Treats for Man’s Best Friend

 A walk along any pet aisle in any supermarket will reveal a huge range of ‘treats’, many of which are designed to provide a ‘feel-good factor’ to the dog’s owner.

Of course, many contain the good things for dogs and are put together in consultation with food scientists, but they also, often, contain unnecessary ingredients to provide that feel-good factor, as well as ingredients to aid processing and improve profit margins… in-store and distribution shelf-life being one of them.

My own Man's Best Friend, Joe The Cocker

Joe The Cocker is in the finest of health.


Since Joe came home, as s sickly 9 week-old puppy, his health and wellbeing have been the top of my agenda.

After getting his badly abused digestive system back to health, and seeing him gain weight at the correct rate, Joe has been on a raw diet.

His diet has been a commercially produced, human food-grade, complete raw feed. Complete, in this case, means nothing else required. the feed contains the protein, minerals, fibre and fats that he needs. All obtained through natural meat, fruit, and vegetables in properly balanced proportions.

In the same way as a zoo weighs all the food for the animals, all of Joe’s food is weighed, and he is weight monitored every month (during a walk we pop into the vet reception). This allows us to track his weight and adjust his food accordingly. It also gets him used to going to the vets.

Joe’s food comes in a 1.4kg deep-frozen ‘chub’ (like a sausage). every other day a chub is thawed and his meals weighed and portioned into small plastic tubs and kept in the fridge.

As I write, he has a chub of duck thawing.

So popular is raw feeding that a quick look on Amazon yields over 230 different items!



Joe has few treats but those he does have are carefully selected to be the best they can be. His treats (used for training and reward) include:

  • Frozen sprats – £3.00 from the fishmonger
  • Frozen pumpkin – raw
  • Frozen Sweet Potato – cooked
  • Broccoli stems – most people throw these away, but dogs love them!
  • Home Dried Lambs liver – £2.00 produces a good amount for training treats
  • 100% natural Commercial treats
  • Personalised ‘special’ treats for Christmas and birthday etc. (see photos below)
Treats for Man's best friend
Man's Best Friend 1

The above are personalised treats made to exacting standards in the UK by Afternoon Paws Ltd. Joe loves these.

(Link to their Facebook page)

Make your own treats:

During Joe’s first puppy class I learnt about drying treats using a dehydrator. Now I’ll dry inexpensive ingredients to use as ‘high-value’ treats for training sessions with him.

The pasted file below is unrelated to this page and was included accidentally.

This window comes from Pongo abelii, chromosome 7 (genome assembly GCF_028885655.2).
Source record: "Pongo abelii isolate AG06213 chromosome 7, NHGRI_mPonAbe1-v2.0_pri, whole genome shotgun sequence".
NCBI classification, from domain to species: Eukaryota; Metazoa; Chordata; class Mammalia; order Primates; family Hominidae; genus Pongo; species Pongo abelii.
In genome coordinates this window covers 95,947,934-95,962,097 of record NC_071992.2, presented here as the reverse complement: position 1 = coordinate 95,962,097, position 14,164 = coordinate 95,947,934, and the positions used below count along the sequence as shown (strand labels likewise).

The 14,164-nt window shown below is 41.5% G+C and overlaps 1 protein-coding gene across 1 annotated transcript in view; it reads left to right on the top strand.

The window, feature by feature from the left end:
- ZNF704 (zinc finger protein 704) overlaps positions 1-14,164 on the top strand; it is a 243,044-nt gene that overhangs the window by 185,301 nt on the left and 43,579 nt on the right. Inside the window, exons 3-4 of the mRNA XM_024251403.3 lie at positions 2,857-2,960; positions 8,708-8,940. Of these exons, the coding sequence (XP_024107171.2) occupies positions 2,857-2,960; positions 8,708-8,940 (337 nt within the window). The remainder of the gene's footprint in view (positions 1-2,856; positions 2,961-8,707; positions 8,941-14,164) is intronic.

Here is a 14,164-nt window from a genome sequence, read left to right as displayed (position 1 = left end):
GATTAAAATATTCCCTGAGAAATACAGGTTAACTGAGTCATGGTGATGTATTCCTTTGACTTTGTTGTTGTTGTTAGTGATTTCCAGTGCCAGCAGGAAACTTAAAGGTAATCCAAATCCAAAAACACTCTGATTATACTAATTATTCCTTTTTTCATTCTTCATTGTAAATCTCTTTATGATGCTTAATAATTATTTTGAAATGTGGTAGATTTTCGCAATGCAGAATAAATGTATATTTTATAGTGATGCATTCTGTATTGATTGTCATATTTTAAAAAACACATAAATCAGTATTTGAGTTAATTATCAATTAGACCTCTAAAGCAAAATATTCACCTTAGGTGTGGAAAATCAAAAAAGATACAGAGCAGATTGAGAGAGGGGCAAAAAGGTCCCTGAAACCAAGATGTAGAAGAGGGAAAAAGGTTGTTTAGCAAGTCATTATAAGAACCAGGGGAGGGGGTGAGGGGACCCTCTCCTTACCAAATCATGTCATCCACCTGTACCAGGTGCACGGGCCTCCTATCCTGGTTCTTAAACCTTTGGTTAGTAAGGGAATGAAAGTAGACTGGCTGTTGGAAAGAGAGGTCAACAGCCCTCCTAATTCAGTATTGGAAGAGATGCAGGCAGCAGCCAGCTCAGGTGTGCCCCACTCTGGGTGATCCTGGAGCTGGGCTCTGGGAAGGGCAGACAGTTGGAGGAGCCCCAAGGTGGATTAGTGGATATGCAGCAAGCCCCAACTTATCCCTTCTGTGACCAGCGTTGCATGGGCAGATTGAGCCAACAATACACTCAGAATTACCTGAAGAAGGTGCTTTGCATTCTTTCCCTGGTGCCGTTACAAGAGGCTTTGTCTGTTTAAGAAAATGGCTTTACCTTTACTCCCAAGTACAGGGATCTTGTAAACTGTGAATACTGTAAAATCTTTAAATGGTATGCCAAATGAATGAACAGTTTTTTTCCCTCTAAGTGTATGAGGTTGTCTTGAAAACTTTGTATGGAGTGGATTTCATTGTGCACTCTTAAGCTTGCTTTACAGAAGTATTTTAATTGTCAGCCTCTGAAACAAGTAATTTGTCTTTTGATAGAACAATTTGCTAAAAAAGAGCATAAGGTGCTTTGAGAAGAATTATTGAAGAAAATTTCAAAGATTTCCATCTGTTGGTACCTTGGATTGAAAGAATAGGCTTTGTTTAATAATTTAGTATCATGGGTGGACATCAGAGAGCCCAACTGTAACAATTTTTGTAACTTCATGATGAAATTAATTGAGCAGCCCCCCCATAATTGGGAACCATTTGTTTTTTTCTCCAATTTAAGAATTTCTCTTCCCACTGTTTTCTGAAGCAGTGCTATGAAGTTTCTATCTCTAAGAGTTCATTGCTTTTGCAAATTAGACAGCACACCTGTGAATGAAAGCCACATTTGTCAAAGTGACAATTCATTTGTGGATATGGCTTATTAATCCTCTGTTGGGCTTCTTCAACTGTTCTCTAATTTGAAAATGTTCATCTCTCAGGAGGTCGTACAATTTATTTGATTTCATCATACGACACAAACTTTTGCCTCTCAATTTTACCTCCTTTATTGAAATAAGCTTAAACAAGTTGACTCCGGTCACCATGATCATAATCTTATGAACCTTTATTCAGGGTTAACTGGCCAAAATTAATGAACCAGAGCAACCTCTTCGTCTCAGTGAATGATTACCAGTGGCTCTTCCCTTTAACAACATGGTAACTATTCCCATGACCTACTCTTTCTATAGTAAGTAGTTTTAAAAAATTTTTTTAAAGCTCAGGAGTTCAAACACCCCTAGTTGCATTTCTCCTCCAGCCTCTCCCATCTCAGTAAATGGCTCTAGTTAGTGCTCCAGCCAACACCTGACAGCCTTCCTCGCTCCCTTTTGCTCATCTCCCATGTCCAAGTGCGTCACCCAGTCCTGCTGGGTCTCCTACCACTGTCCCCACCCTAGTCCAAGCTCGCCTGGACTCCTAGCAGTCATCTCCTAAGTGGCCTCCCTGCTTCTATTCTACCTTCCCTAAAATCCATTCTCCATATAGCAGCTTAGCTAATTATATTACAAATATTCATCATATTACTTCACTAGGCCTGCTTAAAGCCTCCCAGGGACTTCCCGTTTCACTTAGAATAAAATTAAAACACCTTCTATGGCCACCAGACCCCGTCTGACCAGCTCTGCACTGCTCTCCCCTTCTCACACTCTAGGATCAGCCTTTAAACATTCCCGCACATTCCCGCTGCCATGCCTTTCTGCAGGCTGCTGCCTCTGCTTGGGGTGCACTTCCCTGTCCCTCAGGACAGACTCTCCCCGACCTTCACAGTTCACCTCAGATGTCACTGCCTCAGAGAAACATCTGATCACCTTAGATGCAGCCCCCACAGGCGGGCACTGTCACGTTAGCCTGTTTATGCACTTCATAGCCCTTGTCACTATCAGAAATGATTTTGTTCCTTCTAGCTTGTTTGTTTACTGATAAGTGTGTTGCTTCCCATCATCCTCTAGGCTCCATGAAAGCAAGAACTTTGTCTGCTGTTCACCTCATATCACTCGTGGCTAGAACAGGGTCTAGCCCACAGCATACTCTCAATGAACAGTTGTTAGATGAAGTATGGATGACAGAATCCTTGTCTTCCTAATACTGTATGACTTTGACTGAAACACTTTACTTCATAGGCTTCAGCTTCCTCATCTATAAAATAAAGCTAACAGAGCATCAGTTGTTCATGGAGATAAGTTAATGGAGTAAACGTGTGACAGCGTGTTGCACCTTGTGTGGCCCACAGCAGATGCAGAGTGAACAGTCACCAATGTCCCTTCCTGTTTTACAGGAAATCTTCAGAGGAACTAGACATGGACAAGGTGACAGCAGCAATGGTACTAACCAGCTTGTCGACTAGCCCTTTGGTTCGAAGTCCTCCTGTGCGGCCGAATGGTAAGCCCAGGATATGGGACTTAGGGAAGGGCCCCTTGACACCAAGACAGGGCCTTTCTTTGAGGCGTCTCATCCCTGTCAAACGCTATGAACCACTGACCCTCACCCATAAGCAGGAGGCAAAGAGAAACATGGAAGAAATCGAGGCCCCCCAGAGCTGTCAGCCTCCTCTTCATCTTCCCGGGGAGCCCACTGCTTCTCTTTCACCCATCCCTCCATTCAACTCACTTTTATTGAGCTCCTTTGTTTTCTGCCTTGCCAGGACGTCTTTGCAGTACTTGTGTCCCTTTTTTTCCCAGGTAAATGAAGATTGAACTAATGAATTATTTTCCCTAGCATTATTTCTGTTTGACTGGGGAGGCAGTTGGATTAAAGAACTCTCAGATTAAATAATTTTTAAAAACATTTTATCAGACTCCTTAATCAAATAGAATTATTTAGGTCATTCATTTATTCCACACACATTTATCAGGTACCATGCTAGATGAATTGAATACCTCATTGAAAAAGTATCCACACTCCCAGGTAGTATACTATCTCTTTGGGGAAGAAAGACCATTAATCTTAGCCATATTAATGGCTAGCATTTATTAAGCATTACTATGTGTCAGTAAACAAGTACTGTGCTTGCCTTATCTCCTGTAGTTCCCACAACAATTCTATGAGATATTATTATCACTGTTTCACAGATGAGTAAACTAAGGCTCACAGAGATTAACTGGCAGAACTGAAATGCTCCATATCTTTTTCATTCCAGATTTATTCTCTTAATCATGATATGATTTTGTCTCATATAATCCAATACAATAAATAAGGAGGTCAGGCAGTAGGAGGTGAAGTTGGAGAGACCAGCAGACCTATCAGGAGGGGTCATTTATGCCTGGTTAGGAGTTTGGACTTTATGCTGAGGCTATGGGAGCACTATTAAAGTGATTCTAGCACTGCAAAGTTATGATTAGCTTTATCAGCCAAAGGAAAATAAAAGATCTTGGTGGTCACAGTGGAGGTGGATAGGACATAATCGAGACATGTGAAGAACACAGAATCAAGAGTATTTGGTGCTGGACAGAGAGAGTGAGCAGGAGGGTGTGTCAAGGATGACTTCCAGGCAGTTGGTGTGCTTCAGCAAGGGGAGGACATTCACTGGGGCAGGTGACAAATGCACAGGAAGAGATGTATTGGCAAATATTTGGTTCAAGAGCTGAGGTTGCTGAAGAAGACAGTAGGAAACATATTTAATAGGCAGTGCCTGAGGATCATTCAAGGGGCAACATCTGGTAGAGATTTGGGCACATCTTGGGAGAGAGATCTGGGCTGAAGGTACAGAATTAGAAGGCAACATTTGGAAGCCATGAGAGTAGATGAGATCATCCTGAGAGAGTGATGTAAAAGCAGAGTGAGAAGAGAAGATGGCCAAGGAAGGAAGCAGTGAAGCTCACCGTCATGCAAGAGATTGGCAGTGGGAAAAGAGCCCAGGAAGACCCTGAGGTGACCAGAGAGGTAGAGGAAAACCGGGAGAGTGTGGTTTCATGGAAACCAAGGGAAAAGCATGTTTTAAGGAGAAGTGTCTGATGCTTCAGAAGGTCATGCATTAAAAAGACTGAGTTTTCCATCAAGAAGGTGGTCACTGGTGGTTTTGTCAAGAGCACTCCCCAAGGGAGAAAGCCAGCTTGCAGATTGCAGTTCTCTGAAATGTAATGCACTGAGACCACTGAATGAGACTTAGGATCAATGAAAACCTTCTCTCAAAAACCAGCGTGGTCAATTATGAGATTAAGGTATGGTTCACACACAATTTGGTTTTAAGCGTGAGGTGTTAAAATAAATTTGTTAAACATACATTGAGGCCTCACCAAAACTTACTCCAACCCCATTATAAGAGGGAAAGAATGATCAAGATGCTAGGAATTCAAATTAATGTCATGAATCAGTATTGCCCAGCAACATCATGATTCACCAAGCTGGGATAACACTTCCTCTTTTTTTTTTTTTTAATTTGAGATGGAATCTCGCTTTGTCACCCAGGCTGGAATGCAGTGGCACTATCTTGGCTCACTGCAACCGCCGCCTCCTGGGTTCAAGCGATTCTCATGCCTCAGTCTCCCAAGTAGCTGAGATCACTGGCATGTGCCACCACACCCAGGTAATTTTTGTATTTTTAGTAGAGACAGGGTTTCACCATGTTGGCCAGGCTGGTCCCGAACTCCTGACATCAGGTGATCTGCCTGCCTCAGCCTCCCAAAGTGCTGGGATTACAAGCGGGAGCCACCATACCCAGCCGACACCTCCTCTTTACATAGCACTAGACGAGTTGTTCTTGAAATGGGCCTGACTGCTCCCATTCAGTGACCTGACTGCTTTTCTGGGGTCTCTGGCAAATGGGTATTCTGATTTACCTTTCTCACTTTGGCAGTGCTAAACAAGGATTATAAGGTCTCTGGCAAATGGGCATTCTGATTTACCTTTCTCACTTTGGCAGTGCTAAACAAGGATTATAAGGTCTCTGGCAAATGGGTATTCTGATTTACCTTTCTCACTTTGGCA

All dogs are intelligent, some more than others, and Joe, being a Working Cocker Spaniel is pretty smart, but this means that he needs regular brain stimulation, hence the treats.

What I found was an inexpensive dehydrator would allow me to produce high-value treats for next-to-nothing.

A quick look on the shelves of the local supermarkets yields a lot of cheap offal and chicken breast/thighs on their last use-by date. I snap these up and dry them.

The following photo shows 500g (dry weight) of chicken breast and sliced lambs liver after dehydrating. Total cost of the ingredients around £3.50 from Tesco. Compare this with the same weight in prepared liver treats from, say Pets At Home, where they will cost you up to £35, and you can see where the savings come in.

Man's Best Friend 2

I use a simple dehydrator from Amazon, like the one below, and also use it to dry fruit for myself.


Dogs are sentient mammals with an omnivorous metabolic system evolved over millions of years.

True, they are not the same as humans, but they are also not dustbins. Their diet is what makes them, in the same way as ours make us.

Think about what you are feeding your dog, because they can’t, and they trust you to provide good quality, safe and nutritious food.

A good resource for the health-side of dog food can be found on the Your Dog Advisor website where they have recently published a free and informative guide. Links below.


Useful links:

The links above are ones that have been found to be useful by me. On the Amazon links I make a little commission at no cost to you, but I only link products that I believe to be good quality and value.


  • What is meant by ‘Raw Feeding’?

    • Simply put, it refers to providing your dog with uncooked meat as their food; however, this does have its dangers so a modern concept is to use either a prepared raw feed, often a ‘complete feed’ from a professional kitchen, or freshly killed raw ingredients.
  • What is a ‘Complete Feed’?

    • A ‘complete feed’ is one that contains everything that your dog needs from its food. the only addition needed is a bowl of drinking water constantly available. A complete feed will often contain raw vegetables, for example. The list of ingedients in complete feeds from the reputable kitchens will have been compiled by qualified nutritionists, expert in the field of dog nutrition.
  • Can I give my dog raw meat?

    • The short answer is yes; however, you will rarely find pig products in dog food, particularly in a raw food, and some meats, such as Chicken can contain bacteria. The general rule is that meat, such as raw chicken should have been deep-frozen for at least two weeks.
      If you are caught-out and need some food for your dog you could look for some lamb, venison, or beef. Remember, that dogs are not carnivores, they are omnivores. some raw fish will be very beneficial for (and appreciated by) you dog.


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